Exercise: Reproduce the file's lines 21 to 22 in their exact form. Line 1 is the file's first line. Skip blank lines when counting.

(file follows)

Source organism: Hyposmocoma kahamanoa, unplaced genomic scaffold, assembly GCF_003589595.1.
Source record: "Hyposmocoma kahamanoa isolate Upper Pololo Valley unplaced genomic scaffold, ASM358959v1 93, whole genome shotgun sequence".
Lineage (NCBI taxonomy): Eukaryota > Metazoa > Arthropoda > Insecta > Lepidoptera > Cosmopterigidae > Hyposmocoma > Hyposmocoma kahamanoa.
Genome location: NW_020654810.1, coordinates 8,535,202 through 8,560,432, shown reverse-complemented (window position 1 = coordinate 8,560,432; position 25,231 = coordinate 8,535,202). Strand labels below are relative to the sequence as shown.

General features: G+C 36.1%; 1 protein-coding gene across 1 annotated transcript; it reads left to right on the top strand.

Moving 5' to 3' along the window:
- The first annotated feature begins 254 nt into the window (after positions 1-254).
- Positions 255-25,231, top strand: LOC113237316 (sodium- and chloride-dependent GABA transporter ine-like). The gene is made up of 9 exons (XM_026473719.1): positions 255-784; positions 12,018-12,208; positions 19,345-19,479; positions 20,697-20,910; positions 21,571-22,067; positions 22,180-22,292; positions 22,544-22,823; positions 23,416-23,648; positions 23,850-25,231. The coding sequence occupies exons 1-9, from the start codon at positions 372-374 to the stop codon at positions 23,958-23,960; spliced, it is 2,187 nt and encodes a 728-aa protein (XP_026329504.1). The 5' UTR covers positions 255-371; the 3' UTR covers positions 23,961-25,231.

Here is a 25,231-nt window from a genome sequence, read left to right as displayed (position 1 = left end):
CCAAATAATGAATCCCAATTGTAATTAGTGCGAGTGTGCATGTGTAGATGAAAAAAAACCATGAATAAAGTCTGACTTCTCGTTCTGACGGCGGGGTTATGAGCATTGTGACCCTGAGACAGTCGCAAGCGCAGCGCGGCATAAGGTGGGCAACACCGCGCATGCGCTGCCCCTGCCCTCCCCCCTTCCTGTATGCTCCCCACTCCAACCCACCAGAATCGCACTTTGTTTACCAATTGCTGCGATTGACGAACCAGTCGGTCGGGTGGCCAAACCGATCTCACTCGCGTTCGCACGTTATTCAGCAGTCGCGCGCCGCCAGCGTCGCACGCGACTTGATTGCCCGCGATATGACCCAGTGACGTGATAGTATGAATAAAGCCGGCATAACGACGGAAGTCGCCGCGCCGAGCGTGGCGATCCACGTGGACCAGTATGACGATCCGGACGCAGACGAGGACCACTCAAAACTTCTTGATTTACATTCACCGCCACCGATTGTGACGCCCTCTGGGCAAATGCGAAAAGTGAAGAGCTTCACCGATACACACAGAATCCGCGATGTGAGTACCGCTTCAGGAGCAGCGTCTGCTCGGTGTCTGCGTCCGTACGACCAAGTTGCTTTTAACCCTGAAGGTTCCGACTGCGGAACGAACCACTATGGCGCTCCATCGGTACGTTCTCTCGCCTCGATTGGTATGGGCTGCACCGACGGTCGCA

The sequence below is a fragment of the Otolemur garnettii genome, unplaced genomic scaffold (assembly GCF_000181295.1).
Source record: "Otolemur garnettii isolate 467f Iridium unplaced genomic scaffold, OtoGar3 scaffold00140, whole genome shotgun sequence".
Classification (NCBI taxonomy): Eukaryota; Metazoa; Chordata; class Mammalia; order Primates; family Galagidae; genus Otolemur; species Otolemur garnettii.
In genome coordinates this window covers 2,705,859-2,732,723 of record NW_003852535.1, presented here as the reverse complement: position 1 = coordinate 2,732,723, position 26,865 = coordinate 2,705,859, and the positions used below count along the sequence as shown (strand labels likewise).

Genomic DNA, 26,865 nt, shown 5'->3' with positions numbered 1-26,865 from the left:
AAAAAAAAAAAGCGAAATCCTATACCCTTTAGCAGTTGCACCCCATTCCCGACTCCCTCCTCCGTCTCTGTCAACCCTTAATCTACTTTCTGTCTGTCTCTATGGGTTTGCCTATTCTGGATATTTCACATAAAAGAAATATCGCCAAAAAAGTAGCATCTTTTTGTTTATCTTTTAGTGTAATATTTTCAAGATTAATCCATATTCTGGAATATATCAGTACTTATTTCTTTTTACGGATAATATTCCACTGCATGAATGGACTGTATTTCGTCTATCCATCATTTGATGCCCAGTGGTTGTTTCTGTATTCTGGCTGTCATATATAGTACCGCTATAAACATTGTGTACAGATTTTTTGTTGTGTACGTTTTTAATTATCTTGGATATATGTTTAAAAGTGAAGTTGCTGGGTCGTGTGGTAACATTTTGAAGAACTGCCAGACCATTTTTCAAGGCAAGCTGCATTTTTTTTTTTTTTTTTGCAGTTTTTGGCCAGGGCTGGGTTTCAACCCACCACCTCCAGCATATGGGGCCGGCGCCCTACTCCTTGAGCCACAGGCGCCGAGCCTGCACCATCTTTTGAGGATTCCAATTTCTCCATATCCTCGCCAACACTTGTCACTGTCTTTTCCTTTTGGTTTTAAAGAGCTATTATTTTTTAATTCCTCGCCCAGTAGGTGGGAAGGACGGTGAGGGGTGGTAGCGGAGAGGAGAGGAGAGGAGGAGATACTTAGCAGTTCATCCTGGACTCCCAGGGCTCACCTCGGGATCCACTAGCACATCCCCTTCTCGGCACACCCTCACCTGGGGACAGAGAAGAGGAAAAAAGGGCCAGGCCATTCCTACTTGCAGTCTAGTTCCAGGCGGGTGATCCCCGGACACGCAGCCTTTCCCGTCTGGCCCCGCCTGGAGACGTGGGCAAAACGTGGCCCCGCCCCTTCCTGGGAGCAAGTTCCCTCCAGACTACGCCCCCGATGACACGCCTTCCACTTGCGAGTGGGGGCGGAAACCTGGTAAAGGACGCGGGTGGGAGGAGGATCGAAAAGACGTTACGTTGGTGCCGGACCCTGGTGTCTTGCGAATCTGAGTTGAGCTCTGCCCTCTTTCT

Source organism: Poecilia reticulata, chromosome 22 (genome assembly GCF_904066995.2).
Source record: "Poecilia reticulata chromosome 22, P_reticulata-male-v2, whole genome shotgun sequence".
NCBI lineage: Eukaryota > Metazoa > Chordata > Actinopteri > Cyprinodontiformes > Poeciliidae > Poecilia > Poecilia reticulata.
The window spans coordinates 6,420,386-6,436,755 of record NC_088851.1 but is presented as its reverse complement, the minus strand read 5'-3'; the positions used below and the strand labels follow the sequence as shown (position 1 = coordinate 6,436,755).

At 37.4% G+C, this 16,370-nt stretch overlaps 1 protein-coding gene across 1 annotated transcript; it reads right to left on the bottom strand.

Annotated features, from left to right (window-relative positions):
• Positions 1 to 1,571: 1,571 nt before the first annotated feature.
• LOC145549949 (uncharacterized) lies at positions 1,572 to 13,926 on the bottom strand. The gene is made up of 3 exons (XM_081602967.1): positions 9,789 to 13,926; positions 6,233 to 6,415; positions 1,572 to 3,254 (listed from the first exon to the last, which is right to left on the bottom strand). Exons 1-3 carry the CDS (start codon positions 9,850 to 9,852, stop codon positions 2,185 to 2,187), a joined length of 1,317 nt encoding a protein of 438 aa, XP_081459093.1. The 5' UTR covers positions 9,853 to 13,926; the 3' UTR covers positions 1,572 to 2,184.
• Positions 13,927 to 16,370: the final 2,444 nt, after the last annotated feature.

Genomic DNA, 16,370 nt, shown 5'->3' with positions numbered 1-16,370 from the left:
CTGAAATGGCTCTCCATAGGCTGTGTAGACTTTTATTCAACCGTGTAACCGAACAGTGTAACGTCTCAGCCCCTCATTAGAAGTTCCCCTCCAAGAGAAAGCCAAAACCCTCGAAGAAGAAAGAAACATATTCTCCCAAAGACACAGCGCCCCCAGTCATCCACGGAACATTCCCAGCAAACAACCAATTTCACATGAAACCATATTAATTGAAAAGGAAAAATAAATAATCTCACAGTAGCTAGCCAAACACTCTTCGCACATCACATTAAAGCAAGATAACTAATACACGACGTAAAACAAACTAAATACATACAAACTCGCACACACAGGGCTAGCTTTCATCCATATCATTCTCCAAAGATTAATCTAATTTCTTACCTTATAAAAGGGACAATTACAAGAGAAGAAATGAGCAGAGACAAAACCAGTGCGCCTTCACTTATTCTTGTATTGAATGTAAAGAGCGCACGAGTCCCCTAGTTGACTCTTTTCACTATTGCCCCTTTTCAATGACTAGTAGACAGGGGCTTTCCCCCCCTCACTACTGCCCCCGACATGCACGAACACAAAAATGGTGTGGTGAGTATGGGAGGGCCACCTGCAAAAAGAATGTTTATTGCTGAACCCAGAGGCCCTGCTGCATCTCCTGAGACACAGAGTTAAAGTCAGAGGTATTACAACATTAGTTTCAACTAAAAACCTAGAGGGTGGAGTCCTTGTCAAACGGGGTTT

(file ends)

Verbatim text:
At 37.4% G+C, this 16,370-nt stretch overlaps 1 protein-coding gene across 1 annotated transcript; it reads right to left on the bottom strand.

Annotated features, from left to right (window-relative positions):